Nanoparticle therapeutics have widely been touted as the solution to solving the delivery challenges for a range of therapeutics. Nanoparticles have the potential to protect delicate cargo from degradation and also target therapeutics to specific sites of action, which maximises activity while minimising side effects. The use of lipid nanoparticle technology for the development of COVID19 vaccines has further cemented the potential of nanoparticles for therapeutic delivery.
For most applications, the therapeutic is active inside the cell, therefore delivering the nanoparticles and their cargo to the cell interior is important. The impetus for this review1 came from reading a number of papers in leading journals where cell culture studies with pharmacological inhibitors of endocytosis were used to determine the endocytic pathways of nanoparticle uptake. However, many of the conclusions from these studies didn’t seem credible. For example, we read reports of nanoparticles being internalised by caveolae in cells that lack cavins - a key structural component of caveolae. The widespread inconsistencies in the literature highlighted to us that there was a widening disconnect between the nanoparticle/materials science literature and recent developments in cell biology. We also started to wonder, are these culture studies useful? Given the ultimate goal of therapeutic nanoparticles is to treat disease, are these studies really improving efficacy in vivo?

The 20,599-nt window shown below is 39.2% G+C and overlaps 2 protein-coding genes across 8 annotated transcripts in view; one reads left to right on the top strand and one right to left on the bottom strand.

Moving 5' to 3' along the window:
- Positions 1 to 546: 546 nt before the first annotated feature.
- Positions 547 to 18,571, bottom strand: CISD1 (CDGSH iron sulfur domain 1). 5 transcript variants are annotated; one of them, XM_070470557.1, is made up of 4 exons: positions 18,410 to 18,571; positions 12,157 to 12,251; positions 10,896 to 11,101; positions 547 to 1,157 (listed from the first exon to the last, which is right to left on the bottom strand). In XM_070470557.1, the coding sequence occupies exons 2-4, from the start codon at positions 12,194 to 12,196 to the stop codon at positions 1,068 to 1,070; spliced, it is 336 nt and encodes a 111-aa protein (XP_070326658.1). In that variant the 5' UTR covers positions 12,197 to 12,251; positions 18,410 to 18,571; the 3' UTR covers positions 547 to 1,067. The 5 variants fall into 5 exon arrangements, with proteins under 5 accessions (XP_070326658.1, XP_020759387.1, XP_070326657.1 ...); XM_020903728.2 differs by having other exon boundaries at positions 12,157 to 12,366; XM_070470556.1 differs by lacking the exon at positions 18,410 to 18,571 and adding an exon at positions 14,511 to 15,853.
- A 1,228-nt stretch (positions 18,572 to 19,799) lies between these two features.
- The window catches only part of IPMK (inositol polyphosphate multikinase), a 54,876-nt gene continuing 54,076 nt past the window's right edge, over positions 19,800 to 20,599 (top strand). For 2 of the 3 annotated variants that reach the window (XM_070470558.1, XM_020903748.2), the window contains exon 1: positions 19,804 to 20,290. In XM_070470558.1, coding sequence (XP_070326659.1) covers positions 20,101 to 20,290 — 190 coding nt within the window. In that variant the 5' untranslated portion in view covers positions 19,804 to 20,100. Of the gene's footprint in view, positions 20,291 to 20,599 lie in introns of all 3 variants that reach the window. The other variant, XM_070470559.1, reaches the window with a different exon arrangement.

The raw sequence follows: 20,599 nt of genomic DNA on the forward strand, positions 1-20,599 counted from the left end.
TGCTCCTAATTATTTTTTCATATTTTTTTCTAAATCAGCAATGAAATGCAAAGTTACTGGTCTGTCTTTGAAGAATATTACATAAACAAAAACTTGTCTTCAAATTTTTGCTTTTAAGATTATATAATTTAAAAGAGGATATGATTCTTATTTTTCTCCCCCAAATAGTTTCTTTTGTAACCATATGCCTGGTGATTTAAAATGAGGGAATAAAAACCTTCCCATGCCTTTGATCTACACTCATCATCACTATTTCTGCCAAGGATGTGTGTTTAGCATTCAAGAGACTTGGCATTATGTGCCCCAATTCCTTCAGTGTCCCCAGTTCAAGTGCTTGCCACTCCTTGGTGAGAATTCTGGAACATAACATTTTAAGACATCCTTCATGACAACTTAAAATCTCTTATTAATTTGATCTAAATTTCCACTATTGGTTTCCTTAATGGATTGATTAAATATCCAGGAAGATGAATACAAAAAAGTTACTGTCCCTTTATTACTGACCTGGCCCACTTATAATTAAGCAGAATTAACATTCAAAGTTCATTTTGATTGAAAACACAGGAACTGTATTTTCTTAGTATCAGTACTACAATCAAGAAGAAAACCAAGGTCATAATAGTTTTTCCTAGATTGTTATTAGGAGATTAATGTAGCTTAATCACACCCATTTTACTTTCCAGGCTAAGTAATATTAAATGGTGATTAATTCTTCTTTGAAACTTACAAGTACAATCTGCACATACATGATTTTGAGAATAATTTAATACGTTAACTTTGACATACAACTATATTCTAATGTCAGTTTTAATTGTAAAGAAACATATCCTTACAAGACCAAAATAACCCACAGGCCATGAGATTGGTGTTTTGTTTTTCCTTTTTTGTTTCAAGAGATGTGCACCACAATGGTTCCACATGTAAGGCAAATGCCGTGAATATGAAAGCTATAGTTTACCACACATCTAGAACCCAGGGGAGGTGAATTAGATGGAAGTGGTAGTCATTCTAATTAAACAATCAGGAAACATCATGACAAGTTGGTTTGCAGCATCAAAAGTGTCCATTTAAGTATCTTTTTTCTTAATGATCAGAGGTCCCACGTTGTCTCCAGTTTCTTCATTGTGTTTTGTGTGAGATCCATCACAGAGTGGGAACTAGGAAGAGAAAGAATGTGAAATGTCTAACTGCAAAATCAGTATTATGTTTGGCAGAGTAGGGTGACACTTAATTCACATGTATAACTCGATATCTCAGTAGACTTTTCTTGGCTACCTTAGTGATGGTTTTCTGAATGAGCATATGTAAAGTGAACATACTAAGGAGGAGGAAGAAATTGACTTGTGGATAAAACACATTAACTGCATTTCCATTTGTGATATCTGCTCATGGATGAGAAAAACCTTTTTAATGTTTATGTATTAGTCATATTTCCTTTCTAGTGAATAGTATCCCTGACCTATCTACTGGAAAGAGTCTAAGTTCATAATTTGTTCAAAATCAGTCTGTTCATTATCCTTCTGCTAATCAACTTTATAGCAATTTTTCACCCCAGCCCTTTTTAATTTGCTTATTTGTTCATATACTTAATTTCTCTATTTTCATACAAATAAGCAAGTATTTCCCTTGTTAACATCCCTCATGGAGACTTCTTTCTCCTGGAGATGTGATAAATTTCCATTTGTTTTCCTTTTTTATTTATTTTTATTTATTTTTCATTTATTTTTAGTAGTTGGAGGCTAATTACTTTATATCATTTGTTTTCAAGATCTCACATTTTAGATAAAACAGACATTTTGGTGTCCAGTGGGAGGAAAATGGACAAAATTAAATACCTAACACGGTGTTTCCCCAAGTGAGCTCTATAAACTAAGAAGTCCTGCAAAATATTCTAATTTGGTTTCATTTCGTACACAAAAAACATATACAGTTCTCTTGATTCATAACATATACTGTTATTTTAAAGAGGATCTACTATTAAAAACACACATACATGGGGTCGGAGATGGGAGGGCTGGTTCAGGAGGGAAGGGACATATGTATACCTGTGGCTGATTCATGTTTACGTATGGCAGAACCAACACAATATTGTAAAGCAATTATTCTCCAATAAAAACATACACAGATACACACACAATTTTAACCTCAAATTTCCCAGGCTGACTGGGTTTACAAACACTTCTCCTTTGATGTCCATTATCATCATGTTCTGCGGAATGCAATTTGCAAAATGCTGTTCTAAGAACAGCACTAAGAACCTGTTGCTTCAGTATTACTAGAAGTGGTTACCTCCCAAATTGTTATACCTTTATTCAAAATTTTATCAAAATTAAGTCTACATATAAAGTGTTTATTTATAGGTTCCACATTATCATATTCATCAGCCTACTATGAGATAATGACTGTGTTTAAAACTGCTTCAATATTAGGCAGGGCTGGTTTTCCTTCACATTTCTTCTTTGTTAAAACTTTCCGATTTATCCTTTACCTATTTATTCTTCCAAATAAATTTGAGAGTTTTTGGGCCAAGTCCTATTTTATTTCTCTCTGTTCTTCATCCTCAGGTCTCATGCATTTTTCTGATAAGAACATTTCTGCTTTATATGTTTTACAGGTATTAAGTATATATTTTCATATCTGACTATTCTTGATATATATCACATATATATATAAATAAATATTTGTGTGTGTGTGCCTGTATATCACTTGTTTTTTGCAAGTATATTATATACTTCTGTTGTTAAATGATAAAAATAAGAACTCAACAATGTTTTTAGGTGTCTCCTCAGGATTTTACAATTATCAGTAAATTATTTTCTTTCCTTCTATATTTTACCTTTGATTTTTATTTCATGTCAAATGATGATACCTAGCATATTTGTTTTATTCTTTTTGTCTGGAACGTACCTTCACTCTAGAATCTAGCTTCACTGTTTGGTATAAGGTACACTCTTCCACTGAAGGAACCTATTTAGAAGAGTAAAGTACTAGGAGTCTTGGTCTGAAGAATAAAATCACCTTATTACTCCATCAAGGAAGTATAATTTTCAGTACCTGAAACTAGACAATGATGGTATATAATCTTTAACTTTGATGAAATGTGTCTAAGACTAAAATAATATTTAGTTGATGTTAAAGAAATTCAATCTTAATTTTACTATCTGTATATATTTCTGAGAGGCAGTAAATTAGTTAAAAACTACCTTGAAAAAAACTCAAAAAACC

There are a number of excellent reviews on the mechanisms of endocytosis in the cell biology literature, however their focus and level of detail may not make them the ideal reference point for materials scientists. In this review, we briefly summarise the classical endocytic pathways as they are currently understood and focus on the common pitfalls with nanoparticle uptake studies. We highlight the non-specific nature of chemical endocytosis inhibitors and summarise the known off-target effects of commonly used inhibitors. We also offer a guide to genetic inhibitors of endocytosis, which offer a more targeted way to study uptake. Importantly, we summarise the endocytic mechanisms found in common human cell lines. These tables will be an important reference point when planning and analysing data from nanoparticle uptake studies.
Finally, we discuss how can these studies be improved to be more meaningful. Can tissue explants or organoids provide insights into endocytosis by differentiated cells in a more physiological setting or can cell culture systems be complemented by in vivo studies? As in vivo imaging techniques become more advanced this becomes a real possibility. We hope that this article will at least cause researchers to question the use of the standard systems used currently and look at different ways of testing the trafficking of their favourite nanoparticles.